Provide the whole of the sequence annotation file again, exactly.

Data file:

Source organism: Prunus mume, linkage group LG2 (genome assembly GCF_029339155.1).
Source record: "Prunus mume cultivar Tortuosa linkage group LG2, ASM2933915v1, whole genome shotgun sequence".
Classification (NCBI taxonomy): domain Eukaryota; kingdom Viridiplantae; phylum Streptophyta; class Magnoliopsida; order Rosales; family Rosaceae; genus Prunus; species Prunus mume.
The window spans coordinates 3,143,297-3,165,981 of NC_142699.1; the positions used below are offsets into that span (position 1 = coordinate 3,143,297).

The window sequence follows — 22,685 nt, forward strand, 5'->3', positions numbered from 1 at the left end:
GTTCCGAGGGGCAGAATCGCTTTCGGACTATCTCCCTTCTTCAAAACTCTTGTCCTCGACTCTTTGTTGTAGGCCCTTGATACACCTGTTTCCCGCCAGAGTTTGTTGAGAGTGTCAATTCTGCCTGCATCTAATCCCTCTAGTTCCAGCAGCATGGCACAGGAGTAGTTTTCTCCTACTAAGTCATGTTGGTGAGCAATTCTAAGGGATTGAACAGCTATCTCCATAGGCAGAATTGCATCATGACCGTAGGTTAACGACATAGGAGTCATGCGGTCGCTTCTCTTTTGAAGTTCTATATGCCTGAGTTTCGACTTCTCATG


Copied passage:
Source organism: Prunus mume, linkage group LG2 (genome assembly GCF_029339155.1).
Source record: "Prunus mume cultivar Tortuosa linkage group LG2, ASM2933915v1, whole genome shotgun sequence".
Classification (NCBI taxonomy): domain Eukaryota; kingdom Viridiplantae; phylum Streptophyta; class Magnoliopsida; order Rosales; family Rosaceae; genus Prunus; species Prunus mume.
The window spans coordinates 3,143,297-3,165,981 of NC_142699.1; the positions used below are offsets into that span (position 1 = coordinate 3,143,297).

The window sequence follows — 22,685 nt, forward strand, 5'->3', positions numbered from 1 at the left end:
GTTCCGAGGGGCAGAATCGCTTTCGGACTATCTCCCTTCTTCAAAACTCTTGTCCTCGACTCTTTGTTGTAGGCCCTTGATACACCTGTTTCCCGCCAGAGTTTGTTGAGAGTGTCAATTCTGCCTGCATCTAATCCCTCTAGTTCCAGCAGCATGGCACAGGAGTAGTTTTCTCCTACTAAGTCATGTTGGTGAGCAATTCTAAGGGATTGAACAGCTATCTCCATAGGCAGAATTGCATCATGACCGTAGGTTAACGACATAGGAGTCATGCGGTCGCTTCTCTTTTGAAGTTCTATATGCCTGAGTTTCGACTTCTCATG